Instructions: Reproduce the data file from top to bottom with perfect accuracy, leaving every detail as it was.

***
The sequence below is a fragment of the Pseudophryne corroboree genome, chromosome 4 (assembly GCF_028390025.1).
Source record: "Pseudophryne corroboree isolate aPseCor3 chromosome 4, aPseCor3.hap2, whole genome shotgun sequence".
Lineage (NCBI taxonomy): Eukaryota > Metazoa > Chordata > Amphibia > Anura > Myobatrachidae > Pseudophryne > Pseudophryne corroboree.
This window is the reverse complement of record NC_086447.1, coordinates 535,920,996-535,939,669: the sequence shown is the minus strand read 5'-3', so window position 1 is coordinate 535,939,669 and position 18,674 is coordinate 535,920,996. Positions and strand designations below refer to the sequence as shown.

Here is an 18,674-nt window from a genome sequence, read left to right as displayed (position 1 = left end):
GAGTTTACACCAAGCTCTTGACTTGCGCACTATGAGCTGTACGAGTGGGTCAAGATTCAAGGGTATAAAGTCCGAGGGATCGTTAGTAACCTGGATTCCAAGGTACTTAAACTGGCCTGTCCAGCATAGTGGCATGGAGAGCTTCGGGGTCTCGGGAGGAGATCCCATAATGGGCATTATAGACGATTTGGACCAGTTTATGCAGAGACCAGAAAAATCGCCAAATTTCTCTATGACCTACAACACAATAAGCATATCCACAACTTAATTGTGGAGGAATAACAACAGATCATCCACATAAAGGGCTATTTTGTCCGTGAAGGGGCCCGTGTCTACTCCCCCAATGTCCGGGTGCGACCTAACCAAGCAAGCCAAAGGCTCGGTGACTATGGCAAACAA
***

The sequence below is a fragment of the Pseudophryne corroboree genome, chromosome 4 (assembly GCF_028390025.1).
Source record: "Pseudophryne corroboree isolate aPseCor3 chromosome 4, aPseCor3.hap2, whole genome shotgun sequence".
Lineage (NCBI taxonomy): Eukaryota > Metazoa > Chordata > Amphibia > Anura > Myobatrachidae > Pseudophryne > Pseudophryne corroboree.
This window is the reverse complement of record NC_086447.1, coordinates 535,920,996-535,939,669: the sequence shown is the minus strand read 5'-3', so window position 1 is coordinate 535,939,669 and position 18,674 is coordinate 535,920,996. Positions and strand designations below refer to the sequence as shown.

Here is an 18,674-nt window from a genome sequence, read left to right as displayed (position 1 = left end):
GAGTTTACACCAAGCTCTTGACTTGCGCACTATGAGCTGTACGAGTGGGTCAAGATTCAAGGGTATAAAGTCCGAGGGATCGTTAGTAACCTGGATTCCAAGGTACTTAAACTGGCCTGTCCAGCATAGTGGCATGGAGAGCTTCGGGGTCTCGGGAGGAGATCCCATAATGGGCATTATAGACGATTTGGACCAGTTTATGCAGAGACCAGAAAAATCGCCAAATTTCTCTATGACCTACAACACAATAAGCATATCCACAACTTAATTGTGGAGGAATAACAACAGATCATCCACATAAAGGGCTATTTTGTCCGTGAAGGGGCCCGTGTCTACTCCCCCAATGTCCGGGTGCGACCTAACCAAGCAAGCCAAAGGCTCGGTGACTATGGCAAACAA